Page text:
Eurozone’s Cyclical Rebound Continues, but Risks Rise
The eurozone cyclical recovery is set to continue at a moderate pace, but downside risks have further increased, with what were once likely tailwinds for growth now either ineffective or becoming headwinds, and a slowdown (or even recession) cannot be ruled out.
At the aggregate level, the eurozone grew by 1.5% in 2015, and we expect growth of 1.5% and 1.6% in 2016 and 2017, respectively. Consumption remains the key driver as real disposable income improves, but investment is not picking up, despite significant monetary easing and better lending conditions. Also, the euro has not depreciated enough to support exports. Sentiment indicators remain, on average, positive, but in some cases are deteriorating. Yet, the eurozone’s composite purchasing managers’ index (PMI) was 53.6 in January, consistent with a continuation of the Q4 expansion.
Germany, the key for eurozone growth and confidence, is under increasing economic and political pressure. Momentum was sustained in Q4, with full-year growth at 1.4%, supported by private consumption and fiscal spending on refugees. However, the sluggish external demand is keeping the German growth model under stress, with industrial production contracting in the past few months.
The migrant crisis is leading to increasing fiscal spending, but risks undermining political stability and Angela Merkel’s leadership position in Germany and the EU. Moreover, the difficulties facing Deutsche Bank and Volkswagen could prove systemic, and may require a government bailout to prevent contagion.
The political limbo continues, with implications for confidence indicators and investment. The economy grew by 3.2% in 2015 with consumption supported by rising employment and employment prospects, but we expect a deceleration in 2016 to around 2.6% as base effects wane and the lack of government leads to delays to investment, with potential repercussions for growth and spread-widening vis-á-vis other periphery countries.
Moreover, Spain’s compliance with the EU’s fiscal rules and the continued implementation of structural reforms also seem in doubt. Reflecting on this, Moody’s recently changed the outlook on the sovereign rating to stable from positive. On the political front, we believe a “grand coalition” remains the most likely scenario after the Socialist Party’s Pedro Sanchez fails to form a left-wing government, but the probability of a new election has risen from a month ago.
France remains behind Spain and Germany in the recovery cycle, with soft domestic demand and decelerating growth in Q4, partly as a result of the temporary shock to sentiment after the Paris terrorist attack.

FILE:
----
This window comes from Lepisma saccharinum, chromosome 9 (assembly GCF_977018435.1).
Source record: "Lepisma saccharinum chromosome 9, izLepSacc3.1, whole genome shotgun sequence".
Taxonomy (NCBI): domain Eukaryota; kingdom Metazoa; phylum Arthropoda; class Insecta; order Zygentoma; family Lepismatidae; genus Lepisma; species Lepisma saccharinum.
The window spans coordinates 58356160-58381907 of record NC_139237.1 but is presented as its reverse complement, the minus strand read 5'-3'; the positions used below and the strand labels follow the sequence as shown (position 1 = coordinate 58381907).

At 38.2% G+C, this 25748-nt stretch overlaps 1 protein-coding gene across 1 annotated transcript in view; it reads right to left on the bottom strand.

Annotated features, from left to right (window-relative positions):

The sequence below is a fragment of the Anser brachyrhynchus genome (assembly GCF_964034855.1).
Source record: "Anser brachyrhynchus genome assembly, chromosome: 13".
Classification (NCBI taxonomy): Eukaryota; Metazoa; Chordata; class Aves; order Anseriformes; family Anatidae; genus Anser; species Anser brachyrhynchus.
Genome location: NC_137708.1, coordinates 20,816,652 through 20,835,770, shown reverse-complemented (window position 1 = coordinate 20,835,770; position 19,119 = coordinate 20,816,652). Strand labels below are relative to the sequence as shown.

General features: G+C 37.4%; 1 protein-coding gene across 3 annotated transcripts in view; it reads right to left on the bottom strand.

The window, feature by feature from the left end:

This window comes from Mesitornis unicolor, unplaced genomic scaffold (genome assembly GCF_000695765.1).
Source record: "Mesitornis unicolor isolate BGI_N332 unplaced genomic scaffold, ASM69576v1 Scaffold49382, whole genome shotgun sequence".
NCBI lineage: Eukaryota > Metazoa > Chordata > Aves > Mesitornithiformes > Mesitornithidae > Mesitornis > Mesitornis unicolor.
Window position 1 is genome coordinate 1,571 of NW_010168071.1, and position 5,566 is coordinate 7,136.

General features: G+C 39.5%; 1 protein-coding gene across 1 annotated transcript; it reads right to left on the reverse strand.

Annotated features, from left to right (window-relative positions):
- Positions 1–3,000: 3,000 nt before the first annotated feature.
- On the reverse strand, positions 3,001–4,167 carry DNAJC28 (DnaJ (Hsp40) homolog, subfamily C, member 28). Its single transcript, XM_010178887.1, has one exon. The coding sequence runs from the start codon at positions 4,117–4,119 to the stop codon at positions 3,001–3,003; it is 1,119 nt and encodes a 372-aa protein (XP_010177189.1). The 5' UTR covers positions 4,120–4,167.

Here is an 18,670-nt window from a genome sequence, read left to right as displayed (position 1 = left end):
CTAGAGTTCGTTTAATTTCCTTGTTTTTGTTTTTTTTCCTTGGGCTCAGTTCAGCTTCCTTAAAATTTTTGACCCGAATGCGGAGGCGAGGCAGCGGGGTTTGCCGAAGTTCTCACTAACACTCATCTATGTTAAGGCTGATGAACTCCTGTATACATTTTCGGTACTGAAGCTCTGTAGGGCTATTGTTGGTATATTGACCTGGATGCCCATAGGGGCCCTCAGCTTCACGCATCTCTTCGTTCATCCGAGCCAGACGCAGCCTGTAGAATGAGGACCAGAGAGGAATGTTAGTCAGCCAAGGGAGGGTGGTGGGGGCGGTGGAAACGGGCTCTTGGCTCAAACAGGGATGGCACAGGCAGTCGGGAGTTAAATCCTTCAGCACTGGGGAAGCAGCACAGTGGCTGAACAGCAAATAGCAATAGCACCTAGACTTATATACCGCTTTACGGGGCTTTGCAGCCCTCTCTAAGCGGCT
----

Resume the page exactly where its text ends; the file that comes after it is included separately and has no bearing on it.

Overall, growth accelerated in 2015 from 2014, but PMI remains at 50.2 and confidence indicators are only timidly positive. Moreover, the reform-minded prime minister is at risk of being ousted or undermined, which we believe could be detrimental for France’s growth prospects. His pro-austerity policies seem likely to undermine President Francois Hollande, who has vowed to lower unemployment, ahead of the 2017 election.
Italy’s economy moderated toward year-end 2015, with 0.1% q/q growth in Q4 disappointing expectations, but it was still able to grow at 0.6% over the full year. As in other countries, the sluggish external demand has weighed on growth, and high-frequency indicators are mixed on the economy’s prospects in 2016: Consumer confidence remains high, but business confidence has declined.
Composite PMI of 53.9 continues to indicate expansion, but retail PMIs on sales and margins remain below the 50 mark. The country was able to negotiate some extra fiscal flexibility from the EU, but it has not been given enough leeway to be able to cope with the economic burden of the migrant crisis. Although the “Catholic Jubilee” will have a positive one-off effect on 2016 GDP, huge structural challenges remain.
Downside Risks Abound: An Accident Waiting to Happen
Although the eurozone economy still has some momentum, at least in the short term, the region is facing a number of simultaneous crises and has very limited policy options with which to respond to any shocks.
The potential for a new crisis in the region cannot be ruled out. The factors that initially provided a tailwind to the recovery are no longer working or have even become headwinds as risk aversion increases, hitting confidence indicators and reinforcing the market sell-off.
Moreover, the rise of populism and geopolitical risks are leading to concern about the region’s ability to cope with so many possible “triggers” for a crisis and their potential economic repercussions. In response, we expect the European Central Bank to ease monetary policy further but, with risks continuing to rise (not least in the context of the attacks in Brussels), that might be insufficient to bolster the recovery.